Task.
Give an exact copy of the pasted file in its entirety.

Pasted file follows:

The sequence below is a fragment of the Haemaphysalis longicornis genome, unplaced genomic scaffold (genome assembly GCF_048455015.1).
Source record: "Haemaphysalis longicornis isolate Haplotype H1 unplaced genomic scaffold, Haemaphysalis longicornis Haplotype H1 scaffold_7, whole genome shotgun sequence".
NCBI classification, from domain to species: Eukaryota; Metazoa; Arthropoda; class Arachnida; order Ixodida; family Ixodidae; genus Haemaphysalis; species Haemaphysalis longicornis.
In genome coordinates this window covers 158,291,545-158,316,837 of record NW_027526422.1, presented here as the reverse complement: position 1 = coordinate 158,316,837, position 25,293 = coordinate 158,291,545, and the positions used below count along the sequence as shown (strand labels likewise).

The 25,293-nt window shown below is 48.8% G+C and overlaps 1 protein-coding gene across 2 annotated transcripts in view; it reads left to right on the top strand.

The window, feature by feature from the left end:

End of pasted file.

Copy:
The sequence below is a fragment of the Haemaphysalis longicornis genome, unplaced genomic scaffold (genome assembly GCF_048455015.1).
Source record: "Haemaphysalis longicornis isolate Haplotype H1 unplaced genomic scaffold, Haemaphysalis longicornis Haplotype H1 scaffold_7, whole genome shotgun sequence".
NCBI classification, from domain to species: Eukaryota; Metazoa; Arthropoda; class Arachnida; order Ixodida; family Ixodidae; genus Haemaphysalis; species Haemaphysalis longicornis.
In genome coordinates this window covers 158,291,545-158,316,837 of record NW_027526422.1, presented here as the reverse complement: position 1 = coordinate 158,316,837, position 25,293 = coordinate 158,291,545, and the positions used below count along the sequence as shown (strand labels likewise).

The 25,293-nt window shown below is 48.8% G+C and overlaps 1 protein-coding gene across 2 annotated transcripts in view; it reads left to right on the top strand.

The window, feature by feature from the left end: